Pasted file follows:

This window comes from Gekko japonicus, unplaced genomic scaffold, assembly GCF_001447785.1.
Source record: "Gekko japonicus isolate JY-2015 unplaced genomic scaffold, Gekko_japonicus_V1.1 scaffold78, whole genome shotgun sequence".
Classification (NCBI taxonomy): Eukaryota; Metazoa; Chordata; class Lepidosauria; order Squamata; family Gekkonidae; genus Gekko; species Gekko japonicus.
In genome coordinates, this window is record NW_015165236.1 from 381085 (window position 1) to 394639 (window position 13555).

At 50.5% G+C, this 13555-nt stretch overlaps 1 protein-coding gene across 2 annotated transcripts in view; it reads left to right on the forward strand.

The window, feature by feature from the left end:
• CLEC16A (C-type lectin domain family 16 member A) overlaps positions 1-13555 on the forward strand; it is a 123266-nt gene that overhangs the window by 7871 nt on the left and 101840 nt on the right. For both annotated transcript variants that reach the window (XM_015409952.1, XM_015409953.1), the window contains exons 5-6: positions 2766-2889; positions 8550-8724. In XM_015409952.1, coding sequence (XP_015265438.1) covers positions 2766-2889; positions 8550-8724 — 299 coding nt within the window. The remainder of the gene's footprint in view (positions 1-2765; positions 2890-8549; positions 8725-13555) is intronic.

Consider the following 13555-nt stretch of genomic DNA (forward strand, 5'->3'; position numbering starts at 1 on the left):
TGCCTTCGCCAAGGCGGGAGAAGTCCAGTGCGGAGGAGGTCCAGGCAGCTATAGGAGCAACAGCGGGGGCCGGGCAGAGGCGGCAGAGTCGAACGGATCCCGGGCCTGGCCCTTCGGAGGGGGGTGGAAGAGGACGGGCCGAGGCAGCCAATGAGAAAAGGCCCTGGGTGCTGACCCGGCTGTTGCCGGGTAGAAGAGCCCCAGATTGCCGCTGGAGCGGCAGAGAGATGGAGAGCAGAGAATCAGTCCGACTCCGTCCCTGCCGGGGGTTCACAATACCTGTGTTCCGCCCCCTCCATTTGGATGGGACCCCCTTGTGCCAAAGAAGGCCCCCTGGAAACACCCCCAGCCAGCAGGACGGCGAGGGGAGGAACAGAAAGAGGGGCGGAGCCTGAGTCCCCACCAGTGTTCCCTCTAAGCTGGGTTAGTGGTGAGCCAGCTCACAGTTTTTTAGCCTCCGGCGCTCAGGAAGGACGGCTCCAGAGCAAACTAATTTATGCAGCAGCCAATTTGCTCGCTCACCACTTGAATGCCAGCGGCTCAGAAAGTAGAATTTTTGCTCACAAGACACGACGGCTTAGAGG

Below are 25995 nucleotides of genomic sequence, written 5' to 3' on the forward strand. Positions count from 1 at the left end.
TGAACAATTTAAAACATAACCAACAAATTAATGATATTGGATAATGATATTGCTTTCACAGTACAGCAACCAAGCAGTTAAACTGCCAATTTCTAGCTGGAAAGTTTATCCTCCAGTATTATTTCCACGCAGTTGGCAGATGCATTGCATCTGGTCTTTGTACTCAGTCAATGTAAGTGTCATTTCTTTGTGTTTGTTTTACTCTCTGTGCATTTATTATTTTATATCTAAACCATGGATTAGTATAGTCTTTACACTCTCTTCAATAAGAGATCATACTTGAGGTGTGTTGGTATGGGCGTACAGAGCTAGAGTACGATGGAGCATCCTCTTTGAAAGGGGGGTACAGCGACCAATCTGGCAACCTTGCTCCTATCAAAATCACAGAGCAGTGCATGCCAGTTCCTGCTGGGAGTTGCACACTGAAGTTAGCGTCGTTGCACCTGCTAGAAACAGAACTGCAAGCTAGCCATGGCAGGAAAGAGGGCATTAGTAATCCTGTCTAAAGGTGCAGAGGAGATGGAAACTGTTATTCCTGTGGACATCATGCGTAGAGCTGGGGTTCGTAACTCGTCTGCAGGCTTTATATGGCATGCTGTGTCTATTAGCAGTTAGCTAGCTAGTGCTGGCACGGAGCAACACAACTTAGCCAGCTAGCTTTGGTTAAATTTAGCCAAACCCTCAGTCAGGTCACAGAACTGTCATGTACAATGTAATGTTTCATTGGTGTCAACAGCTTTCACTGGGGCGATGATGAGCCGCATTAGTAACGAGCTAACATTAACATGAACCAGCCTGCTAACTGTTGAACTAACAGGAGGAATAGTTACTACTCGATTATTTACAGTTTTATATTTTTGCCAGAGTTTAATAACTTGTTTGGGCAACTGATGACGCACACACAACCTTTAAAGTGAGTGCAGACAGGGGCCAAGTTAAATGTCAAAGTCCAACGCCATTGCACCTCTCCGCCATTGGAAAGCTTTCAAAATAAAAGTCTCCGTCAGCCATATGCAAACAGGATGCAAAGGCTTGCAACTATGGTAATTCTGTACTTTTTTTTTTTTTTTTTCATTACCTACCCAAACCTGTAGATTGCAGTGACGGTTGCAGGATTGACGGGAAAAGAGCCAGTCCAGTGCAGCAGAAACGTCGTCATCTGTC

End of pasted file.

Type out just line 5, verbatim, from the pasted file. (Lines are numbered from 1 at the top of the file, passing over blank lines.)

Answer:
At 50.5% G+C, this 13555-nt stretch overlaps 1 protein-coding gene across 2 annotated transcripts in view; it reads left to right on the forward strand.